Student journalist nostalgic about the good old days
It dawned on me last week that I might be editing Australia’s last newspaper standing. Honi Soit, Sydney University’s scrapbook of student musings, has been published since 1929 and, unlike many other esteemed publications, looks set to remain in print for a long while to come.
Though not exactly rivers of gold, Honi is funded by a fairly consistent pool of funding from the Students’ Representative Council – which, though damaged by the introduction of voluntary student unionism under John Howard, has recently been boosted by the Gillard government’s student services and amenities fee.
Honi has no commercial imperative: indeed, it has no identifiable raison d’etre at all, other than to provide a platform for student writers and agitators to practise their craft. But practise for what?
Many of this country’s leading journalists, not only in print, first waded into the murky waters of media in their undergraduate years, under mastheads such as Woroni, Tharunka and Farrago. But can today’s journalism schools make promises of future employment with any seriousness, let alone any certainty?
A small part of me dies each time I hear another of my compatriots is to surrender to the dark art of public relations. While our newspapers are increasingly left to fill their pages with the churning of nameless AAP hacks, it seems there’s a veritable boom in the market for agitprop, spin doctors and snake oil salesmen. One does wonder what will happen to the PR industry once there are no newspapers left to puff to. Perhaps Ogilvy should buy a printing press.
Journalism the reality has never borne much resemblance to the lofty way it is taught in universities. Behind those sandstone walls a lot of time is devoted to theories of the public sphere, bleating about the fourth estate, and debate about media ethics – all of which, as one hard-head told me, might be better left unsaid. More pragmatic units, such as “Manipulating Wire Copy”, “Summarising Twitter” and “Phone Tapping for Beginners”, are rather lacking.
But how can journalism schools take seriously their preaching about the public good, or the right to know, or the principle of objectivity, when our foremost career prospect is writing for a glorified blog? For that is essentially what newspapers are poised to become.
There are too many reasons: the evil internet foremost among them. The industry rested on its laurels too long. If only Fairfax and News had behaved more like a regular duopoly and agreed to charge for online content from the beginning. And we can blame Murdoch and Gina and Conrad Black and Howard and this morning’s taxi driver a little bit too: an unending whirlpool of navel-gazing, blame and denial.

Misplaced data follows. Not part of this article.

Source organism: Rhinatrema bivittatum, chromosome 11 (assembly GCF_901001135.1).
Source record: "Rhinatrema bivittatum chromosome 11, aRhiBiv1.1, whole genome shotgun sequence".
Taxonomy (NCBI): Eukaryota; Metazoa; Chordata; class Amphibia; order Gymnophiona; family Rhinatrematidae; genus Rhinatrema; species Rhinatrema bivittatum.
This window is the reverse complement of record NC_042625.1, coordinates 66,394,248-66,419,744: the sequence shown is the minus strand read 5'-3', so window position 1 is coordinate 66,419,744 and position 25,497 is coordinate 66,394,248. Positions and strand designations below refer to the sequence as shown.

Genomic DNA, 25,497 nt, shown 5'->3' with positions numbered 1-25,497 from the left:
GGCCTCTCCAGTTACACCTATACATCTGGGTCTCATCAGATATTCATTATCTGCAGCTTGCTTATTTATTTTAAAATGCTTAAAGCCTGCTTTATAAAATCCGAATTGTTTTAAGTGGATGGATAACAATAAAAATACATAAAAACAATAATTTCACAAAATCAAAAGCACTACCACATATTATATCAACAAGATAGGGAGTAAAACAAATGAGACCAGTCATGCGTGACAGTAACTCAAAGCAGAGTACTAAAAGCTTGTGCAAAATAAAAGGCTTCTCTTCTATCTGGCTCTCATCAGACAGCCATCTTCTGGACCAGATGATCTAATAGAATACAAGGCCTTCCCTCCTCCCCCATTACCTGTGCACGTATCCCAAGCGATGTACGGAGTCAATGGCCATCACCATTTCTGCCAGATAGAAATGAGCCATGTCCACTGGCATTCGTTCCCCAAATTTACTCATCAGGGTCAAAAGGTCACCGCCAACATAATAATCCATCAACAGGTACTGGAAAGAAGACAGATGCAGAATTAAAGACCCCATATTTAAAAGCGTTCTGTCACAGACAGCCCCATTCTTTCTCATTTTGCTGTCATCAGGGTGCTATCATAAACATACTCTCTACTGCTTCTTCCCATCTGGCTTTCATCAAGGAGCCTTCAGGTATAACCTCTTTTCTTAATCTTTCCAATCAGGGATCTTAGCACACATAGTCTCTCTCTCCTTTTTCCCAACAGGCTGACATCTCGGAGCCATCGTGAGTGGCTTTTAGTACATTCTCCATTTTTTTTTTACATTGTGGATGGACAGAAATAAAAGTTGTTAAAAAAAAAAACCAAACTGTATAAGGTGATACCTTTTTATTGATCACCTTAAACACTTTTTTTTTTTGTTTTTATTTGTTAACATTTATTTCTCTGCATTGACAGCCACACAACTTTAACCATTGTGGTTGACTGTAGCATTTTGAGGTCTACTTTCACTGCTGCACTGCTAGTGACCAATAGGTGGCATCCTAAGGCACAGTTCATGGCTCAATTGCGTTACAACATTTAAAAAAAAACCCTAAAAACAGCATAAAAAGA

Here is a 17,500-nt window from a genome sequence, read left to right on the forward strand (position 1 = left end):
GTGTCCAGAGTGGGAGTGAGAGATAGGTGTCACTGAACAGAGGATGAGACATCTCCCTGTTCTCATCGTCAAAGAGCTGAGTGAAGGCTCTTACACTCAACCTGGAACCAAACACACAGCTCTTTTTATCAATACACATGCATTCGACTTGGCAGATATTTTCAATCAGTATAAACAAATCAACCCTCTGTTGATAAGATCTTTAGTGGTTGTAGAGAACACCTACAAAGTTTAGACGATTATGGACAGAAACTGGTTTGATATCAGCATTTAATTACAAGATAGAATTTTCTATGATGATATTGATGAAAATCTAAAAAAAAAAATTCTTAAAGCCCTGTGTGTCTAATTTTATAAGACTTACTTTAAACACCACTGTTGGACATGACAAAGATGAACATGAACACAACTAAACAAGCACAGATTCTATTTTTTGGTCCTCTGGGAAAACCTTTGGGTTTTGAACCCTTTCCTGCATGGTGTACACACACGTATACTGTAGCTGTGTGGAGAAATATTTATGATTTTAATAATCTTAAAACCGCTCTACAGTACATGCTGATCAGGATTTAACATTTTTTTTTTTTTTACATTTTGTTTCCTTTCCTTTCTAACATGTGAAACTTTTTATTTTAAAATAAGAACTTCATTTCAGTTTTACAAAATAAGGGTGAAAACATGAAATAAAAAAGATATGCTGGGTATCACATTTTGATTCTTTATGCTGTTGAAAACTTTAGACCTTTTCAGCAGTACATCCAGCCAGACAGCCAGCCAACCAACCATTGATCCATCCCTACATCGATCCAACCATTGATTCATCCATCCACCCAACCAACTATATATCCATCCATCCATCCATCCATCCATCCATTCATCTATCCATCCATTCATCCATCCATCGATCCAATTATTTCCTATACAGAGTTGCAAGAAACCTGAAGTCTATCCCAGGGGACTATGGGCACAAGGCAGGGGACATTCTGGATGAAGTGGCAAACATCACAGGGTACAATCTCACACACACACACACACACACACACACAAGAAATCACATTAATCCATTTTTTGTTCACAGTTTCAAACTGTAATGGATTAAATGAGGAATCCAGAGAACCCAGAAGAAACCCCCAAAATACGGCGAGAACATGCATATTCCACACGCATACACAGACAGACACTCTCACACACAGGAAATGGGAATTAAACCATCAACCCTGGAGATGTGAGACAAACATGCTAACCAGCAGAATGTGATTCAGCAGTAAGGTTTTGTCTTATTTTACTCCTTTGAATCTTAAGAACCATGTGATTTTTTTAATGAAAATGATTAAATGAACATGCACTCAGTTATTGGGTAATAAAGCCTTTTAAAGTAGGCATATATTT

But mostly, it’s the readers’ fault. We, the audience, never revered journalism, never appreciated the ‘daily miracle’ for being just that. Last week Readers Digest dutifully published its annual list of “most trusted professions”, in which the standing of journalists improved to overtake sex workers and real estate agents, but still languished behind builders, lawyers and bankers.
The 2011 Roy Morgan “Image of Professions survey” found newspaper journalists were seen as less ethical and honest than insurance brokers, talkback radio announcers and TV reporters. So the Peter Hartchers and George Megalogenises of this world are actually ranked below the Ray Hadleys and the ambulance chasers and the paparazzi sifting through celebrity garbage cans.
And while yes, that may have something to do with the screaming headlines and questionable tactics of some, surely newspaper journos don’t deserve such a cruel indictment. They are the ones, after all, who break the most stories, undertake the big investigations, rigorously plough through detail and develop specialised knowledge.
Editing a newspaper has allowed me to sniff out the cognitive dissonance required of most people’s attitude toward print media. It doesn’t matter whether it’s a student weekly or a metro daily: the readers’ sense of entitlement is the same. People feel strongly about newspapers, more so than other mediums, evidenced by how harsh the criticism is when a paper is deemed to get it wrong.
Which makes it all the more frustrating that most readers refuse to pay for print journalism, and seem to hold its authors in such low ethical regard.
Alas, we are told in lecture halls, the future is bright, just not on paper. It is toward the online oasis that hordes of media graduates are encouraged to run, open-armed, for salvation. But writing under the masthead of Wordpress is not what most of us had in mind when we started down this once-noble path. Nor, without too much hubris, would most of us aspire to a lifetime of enslavement at a niche magazine with circulation of about a dozen.
These days if you want to make a buck out of journalism you’re better off posting Instagram pictures of your dinner or your dress on the web than you are setting foot in a newsroom. That’s the tragedy of it all: the Perez Hiltons of this world are living it up, the Woodwards and Bernsteins are dodging the axe.
You can bet if Roy Morgan were to rank the honesty of “bloggers”, they’d do pretty well there, too.
Find Michael on Twitter: @michaelkoziol
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